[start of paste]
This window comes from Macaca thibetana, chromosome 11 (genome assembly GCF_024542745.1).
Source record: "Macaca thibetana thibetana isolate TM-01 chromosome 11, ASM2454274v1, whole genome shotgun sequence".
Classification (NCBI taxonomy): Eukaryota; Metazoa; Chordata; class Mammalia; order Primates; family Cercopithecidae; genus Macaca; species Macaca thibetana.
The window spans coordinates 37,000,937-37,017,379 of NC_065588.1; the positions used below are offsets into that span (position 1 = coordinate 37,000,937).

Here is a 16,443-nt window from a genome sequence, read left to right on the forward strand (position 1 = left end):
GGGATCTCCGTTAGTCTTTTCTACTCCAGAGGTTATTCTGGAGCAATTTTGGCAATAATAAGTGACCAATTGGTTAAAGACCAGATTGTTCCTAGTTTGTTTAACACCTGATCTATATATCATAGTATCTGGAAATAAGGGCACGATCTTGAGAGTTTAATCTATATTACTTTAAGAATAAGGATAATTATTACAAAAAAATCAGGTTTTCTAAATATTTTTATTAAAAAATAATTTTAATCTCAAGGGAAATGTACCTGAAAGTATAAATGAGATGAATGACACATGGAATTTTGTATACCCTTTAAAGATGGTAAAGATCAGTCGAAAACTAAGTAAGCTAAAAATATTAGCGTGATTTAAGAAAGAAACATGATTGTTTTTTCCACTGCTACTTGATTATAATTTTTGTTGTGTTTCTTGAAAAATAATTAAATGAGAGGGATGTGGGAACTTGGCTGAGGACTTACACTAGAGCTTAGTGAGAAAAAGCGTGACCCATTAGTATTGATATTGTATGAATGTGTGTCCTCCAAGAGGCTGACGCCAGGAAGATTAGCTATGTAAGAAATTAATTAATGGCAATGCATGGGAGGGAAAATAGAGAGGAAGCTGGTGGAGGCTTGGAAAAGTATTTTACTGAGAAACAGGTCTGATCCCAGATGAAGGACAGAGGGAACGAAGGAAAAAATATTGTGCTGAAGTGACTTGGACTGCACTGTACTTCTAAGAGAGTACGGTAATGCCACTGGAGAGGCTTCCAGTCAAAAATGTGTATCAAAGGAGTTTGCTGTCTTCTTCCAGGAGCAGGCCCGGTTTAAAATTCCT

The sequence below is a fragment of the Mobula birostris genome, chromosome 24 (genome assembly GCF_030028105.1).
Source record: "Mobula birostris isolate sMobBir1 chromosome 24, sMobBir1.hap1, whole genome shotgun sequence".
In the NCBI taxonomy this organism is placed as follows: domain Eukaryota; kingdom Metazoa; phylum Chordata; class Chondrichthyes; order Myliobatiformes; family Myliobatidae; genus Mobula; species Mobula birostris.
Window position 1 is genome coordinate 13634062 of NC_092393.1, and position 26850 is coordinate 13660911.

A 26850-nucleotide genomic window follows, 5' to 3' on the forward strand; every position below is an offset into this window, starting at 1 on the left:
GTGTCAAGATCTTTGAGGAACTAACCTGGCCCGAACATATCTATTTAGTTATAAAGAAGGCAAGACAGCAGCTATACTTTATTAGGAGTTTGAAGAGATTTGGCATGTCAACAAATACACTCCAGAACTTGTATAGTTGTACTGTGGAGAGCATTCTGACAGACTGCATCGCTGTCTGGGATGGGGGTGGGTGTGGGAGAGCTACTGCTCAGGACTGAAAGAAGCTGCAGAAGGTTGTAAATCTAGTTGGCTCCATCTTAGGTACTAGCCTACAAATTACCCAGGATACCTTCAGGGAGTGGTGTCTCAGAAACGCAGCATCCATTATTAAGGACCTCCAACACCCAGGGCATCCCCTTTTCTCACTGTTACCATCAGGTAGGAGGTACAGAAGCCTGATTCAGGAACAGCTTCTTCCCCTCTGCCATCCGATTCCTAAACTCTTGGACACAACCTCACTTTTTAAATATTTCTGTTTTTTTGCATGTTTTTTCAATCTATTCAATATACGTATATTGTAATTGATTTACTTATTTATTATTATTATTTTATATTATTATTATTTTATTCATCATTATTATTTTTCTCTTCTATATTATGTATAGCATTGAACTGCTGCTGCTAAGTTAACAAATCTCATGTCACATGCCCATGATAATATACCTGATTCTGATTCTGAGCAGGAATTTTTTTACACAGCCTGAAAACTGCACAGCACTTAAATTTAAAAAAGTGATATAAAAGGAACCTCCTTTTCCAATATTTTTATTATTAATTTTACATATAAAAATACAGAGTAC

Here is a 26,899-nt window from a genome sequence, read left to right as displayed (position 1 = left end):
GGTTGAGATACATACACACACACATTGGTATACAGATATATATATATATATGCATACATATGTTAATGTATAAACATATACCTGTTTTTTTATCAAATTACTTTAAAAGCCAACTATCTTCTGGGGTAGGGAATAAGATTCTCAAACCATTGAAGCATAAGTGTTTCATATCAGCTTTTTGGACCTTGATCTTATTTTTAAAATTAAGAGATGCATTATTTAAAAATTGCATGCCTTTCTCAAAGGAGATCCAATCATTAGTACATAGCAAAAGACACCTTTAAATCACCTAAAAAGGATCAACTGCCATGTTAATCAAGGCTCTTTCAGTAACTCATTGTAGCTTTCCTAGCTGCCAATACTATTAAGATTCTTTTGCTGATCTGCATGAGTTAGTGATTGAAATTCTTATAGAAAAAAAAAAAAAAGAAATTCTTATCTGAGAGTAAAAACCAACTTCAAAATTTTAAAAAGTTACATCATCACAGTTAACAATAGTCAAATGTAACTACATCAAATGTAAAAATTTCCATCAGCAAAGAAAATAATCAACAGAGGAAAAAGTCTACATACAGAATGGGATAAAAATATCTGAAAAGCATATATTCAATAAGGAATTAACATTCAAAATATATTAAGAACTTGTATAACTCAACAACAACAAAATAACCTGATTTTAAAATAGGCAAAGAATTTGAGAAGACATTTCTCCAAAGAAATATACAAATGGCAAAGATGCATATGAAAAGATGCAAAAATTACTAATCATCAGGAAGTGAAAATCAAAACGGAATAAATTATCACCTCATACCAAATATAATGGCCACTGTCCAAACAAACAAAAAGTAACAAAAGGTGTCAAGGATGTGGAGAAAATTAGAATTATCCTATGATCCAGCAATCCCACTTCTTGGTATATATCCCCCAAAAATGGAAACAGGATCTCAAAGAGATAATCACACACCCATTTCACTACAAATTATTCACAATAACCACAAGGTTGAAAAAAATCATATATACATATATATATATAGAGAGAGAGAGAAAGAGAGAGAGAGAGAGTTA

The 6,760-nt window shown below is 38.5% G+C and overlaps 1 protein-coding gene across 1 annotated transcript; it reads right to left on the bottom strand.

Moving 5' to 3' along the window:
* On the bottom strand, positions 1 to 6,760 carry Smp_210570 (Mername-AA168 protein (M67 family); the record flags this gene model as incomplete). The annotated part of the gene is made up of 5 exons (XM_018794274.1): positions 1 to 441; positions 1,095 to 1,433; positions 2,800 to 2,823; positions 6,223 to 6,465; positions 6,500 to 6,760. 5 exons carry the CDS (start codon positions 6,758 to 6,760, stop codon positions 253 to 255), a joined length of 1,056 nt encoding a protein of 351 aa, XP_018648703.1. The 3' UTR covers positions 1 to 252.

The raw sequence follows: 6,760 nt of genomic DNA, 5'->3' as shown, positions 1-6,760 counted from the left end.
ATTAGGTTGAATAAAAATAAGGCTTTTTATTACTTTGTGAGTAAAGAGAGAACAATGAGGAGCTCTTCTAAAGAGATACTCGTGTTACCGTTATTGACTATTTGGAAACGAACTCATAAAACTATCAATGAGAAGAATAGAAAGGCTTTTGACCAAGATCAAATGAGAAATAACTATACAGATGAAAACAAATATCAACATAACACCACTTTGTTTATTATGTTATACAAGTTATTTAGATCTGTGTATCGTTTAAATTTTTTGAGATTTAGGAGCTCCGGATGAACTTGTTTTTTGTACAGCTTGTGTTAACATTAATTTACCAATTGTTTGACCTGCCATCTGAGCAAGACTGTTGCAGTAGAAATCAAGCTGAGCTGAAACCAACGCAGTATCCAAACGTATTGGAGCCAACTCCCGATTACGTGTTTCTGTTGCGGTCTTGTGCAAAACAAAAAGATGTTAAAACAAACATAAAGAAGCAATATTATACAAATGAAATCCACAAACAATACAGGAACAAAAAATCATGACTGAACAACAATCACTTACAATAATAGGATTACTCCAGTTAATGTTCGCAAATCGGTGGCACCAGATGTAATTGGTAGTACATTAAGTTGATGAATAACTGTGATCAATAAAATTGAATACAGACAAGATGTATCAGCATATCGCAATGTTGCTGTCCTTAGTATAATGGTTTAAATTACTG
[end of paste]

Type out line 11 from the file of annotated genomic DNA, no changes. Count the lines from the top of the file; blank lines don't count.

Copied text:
A 26850-nucleotide genomic window follows, 5' to 3' on the forward strand; every position below is an offset into this window, starting at 1 on the left: